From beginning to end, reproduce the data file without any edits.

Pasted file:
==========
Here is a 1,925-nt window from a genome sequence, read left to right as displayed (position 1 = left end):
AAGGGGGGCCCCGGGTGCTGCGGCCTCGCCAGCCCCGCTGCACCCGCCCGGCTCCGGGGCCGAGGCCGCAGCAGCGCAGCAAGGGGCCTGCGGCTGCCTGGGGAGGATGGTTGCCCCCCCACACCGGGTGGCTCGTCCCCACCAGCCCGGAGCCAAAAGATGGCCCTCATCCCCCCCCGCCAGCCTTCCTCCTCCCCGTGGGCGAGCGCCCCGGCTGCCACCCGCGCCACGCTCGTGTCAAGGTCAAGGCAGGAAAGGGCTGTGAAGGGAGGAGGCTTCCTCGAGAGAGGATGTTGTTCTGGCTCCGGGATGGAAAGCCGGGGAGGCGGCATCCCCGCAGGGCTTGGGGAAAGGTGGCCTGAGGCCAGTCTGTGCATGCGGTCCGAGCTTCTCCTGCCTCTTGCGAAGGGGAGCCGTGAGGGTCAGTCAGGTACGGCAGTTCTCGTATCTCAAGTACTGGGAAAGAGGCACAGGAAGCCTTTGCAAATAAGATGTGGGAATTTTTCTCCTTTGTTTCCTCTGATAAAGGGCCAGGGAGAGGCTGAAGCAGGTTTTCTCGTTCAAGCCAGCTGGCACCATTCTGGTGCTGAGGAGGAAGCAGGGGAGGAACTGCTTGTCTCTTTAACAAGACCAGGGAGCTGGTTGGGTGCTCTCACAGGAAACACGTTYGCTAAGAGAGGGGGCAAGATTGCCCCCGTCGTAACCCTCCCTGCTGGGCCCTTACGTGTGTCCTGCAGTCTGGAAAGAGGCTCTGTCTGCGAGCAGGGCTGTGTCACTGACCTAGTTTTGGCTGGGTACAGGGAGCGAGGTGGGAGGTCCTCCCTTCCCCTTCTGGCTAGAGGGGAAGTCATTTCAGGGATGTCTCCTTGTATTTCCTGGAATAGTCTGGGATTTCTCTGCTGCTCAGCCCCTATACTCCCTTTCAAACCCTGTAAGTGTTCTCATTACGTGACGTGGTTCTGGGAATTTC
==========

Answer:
Here is a 1,925-nt window from a genome sequence, read left to right as displayed (position 1 = left end):
AAGGGGGGCCCCGGGTGCTGCGGCCTCGCCAGCCCCGCTGCACCCGCCCGGCTCCGGGGCCGAGGCCGCAGCAGCGCAGCAAGGGGCCTGCGGCTGCCTGGGGAGGATGGTTGCCCCCCCACACCGGGTGGCTCGTCCCCACCAGCCCGGAGCCAAAAGATGGCCCTCATCCCCCCCCGCCAGCCTTCCTCCTCCCCGTGGGCGAGCGCCCCGGCTGCCACCCGCGCCACGCTCGTGTCAAGGTCAAGGCAGGAAAGGGCTGTGAAGGGAGGAGGCTTCCTCGAGAGAGGATGTTGTTCTGGCTCCGGGATGGAAAGCCGGGGAGGCGGCATCCCCGCAGGGCTTGGGGAAAGGTGGCCTGAGGCCAGTCTGTGCATGCGGTCCGAGCTTCTCCTGCCTCTTGCGAAGGGGAGCCGTGAGGGTCAGTCAGGTACGGCAGTTCTCGTATCTCAAGTACTGGGAAAGAGGCACAGGAAGCCTTTGCAAATAAGATGTGGGAATTTTTCTCCTTTGTTTCCTCTGATAAAGGGCCAGGGAGAGGCTGAAGCAGGTTTTCTCGTTCAAGCCAGCTGGCACCATTCTGGTGCTGAGGAGGAAGCAGGGGAGGAACTGCTTGTCTCTTTAACAAGACCAGGGAGCTGGTTGGGTGCTCTCACAGGAAACACGTTYGCTAAGAGAGGGGGCAAGATTGCCCCCGTCGTAACCCTCCCTGCTGGGCCCTTACGTGTGTCCTGCAGTCTGGAAAGAGGCTCTGTCTGCGAGCAGGGCTGTGTCACTGACCTAGTTTTGGCTGGGTACAGGGAGCGAGGTGGGAGGTCCTCCCTTCCCCTTCTGGCTAGAGGGGAAGTCATTTCAGGGATGTCTCCTTGTATTTCCTGGAATAGTCTGGGATTTCTCTGCTGCTCAGCCCCTATACTCCCTTTCAAACCCTGTAAGTGTTCTCATTACGTGACGTGGTTCTGGGAATTTC